By the time we got to the airport the place was socked in. The GCA was inoperative but that didnít matter because he was not checked out for GCA landing. The had us do a RADAR controlled approach and he must have made three or four attempts at which time they told him to land or they would shoot us down. We had to land because we were running low on fuel. I was so busy looking for other traffic that I forgot to tell him to put on his glasses. At about 45 feet or so he pulled the throttles back and we hit the ground so hard I expected the landing gear to punch through the engine nacelles. When we hit we bounced and then he remembered to put in some flaps. Normally when flaps are extended or retracted you would check to see that the landing gear didnít move because the flaps and gear were operated by the same motor. I didnít check because there was no time. Luckily, the gear did not retract and we ballooned down the runway and eventually stuck to the ground. They had to send a follow me tractor to lead us in and then he asked me why I didnít remind him to put on his glasses and I told him I was involved in looking for other traffic. I asked him why he needed glasses during take off and landing and he told me that he had poor depth perception. He was supposed to wear corrective lenses at all times while flying.

On the way back we had two Captains and three high ranking civilians as passengers. The flight back was uneventful until at about 10,000 feet on a clear day we were jumped by two USAF F-89 Scorpions because Kennedy had failed to file into the ADIZ. Instead of letting down gradually, he made a big hole approach pointing the nose down like a dive-bomber. I along with several of the passenger had severe pains in the area of our mastoids and upon landing I was taken off flight status for several days.

Needless to say another pilot finished the trip. Kennedy performed equally as bad in his checkout on larger aircraft and he was eventually sent to Alaska where all of the work was off of water and a lot of fog was thrown into the mix.

Last edited by Lu Zuckerman; 4th Jun 2002 at 03:31.
Lu Zuckerman is offline   Reply With Quote
Old 12th Jun 2002, 20:12   #19 (permalink)
 
Join Date: Jun 2002
Location: Caribbean
Posts: 23
Isn't there a famous one about a Sea King crew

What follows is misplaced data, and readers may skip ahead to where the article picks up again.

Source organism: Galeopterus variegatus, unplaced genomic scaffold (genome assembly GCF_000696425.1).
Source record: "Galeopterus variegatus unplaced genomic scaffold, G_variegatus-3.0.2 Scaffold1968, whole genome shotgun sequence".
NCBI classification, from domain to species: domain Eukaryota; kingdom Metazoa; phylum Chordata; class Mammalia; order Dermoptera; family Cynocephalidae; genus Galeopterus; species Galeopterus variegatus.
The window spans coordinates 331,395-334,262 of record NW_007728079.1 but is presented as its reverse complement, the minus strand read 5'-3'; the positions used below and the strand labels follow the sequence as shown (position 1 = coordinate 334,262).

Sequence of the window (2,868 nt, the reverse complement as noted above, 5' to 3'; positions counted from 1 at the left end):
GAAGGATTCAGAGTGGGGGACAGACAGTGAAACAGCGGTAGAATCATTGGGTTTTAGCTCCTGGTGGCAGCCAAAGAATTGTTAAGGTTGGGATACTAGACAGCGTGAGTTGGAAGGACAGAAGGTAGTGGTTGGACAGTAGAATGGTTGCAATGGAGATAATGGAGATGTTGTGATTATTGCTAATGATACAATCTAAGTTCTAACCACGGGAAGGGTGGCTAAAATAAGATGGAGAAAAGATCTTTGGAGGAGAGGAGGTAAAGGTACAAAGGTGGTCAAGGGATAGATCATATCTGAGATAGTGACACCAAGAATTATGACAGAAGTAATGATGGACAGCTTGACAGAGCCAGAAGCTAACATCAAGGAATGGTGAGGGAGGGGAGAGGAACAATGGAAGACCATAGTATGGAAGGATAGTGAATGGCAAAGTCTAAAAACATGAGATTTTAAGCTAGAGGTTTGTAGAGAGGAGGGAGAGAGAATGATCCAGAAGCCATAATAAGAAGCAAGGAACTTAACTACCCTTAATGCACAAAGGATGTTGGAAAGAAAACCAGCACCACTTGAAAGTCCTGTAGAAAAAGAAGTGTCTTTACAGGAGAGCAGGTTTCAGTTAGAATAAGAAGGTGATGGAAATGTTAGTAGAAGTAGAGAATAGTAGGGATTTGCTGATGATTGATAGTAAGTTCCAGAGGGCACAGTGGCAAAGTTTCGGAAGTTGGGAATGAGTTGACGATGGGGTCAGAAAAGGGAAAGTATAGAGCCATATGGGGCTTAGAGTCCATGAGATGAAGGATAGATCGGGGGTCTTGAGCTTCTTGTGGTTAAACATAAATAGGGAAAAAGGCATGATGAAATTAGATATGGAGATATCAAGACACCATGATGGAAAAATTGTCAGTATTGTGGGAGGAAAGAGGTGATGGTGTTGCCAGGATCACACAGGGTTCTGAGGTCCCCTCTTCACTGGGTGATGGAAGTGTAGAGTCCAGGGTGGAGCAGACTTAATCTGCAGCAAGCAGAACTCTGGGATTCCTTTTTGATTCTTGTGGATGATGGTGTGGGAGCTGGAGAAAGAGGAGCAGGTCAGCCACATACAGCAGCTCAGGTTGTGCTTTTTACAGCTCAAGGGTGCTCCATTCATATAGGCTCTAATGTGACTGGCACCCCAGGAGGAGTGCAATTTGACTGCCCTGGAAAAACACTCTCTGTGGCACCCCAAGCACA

who would engage auto hover and go for a stroll
on the outside rail to freak out the newbies?
rightpedalRIGHTPEDAL is offline   Reply With Quote
Old 12th Jun 2002, 23:02   #20 (permalink)

Avoid imitations
 
Join Date: Nov 2000
Location: Wandering the FIR and cyberspace often at highly unsociable times
Posts: 11,065
This one might identify me to a few of those out there that know this story already.

During a Central American Puma detachment we were ordered to fly an attractive French photographer. She wanted some "action shots". I was tasked to fly her and a young Army officer to a tiny helipad on the side of a 300' rocky outcrop above an army base. We hover jumped them off as there was a trailer already in situ and the pad wasn't big enough for a Puma in any event. We then did a couple of dummy approaches and finally picked up the trailer and underslung it away and back down into the army camp below after a couple of fly-bys for more photos.

Our final task was to recover the french photographer and army officer; they had to climb on from a one-wheel on hover. The crewman told me on intercom that she wanted to take more photographs whilst sitting on in the open doorway with her legs outside and her feet on the step, using the spare monkey harness to secure her from behind. The crewman told me he would sit alongside her, also in the open doorway to make sure she was OK. We got airborne like this, he then began laughing and asked me to do a wingover to the right to "Gi her a good look at the army camp". I obliged, to guffaws of laughter from crewman. As I rolled wings level, the crewman suddenly went quiet and I had to call him more than once to get him to speak to me on finals.

After shutdown I noticed he was looking extremely pale. I asked him if everything was alright; all he could do was nod. After his second cigarette he told me that he went quiet because halfway through the wingover he realised that he had forgotten to re-fasten his own monkey harness and had sat in the doorway with his hands on his knees, not restrained from falling out in any way....at the top of the wingover he had gone light in his "seat" and nearly fallen out of the aircraft.
ShyTorque is online now   Reply With Quote
Reply


Thread Tools Search this Thread
Search this Thread:

Advanced Search

Posting Rules
You may not post new threads
You may not post replies
You may not post attachments
You may not edit your posts

BB code is On
Smilies are On
[IMG] code is On
HTML code is Off
Trackbacks are Off
Pingbacks are Off
Refbacks are Off



All times are GMT. The time now is 22:03.


© 1996-2012 The Professional Pilots Rumour Network

SEO by vBSEO 3.6.1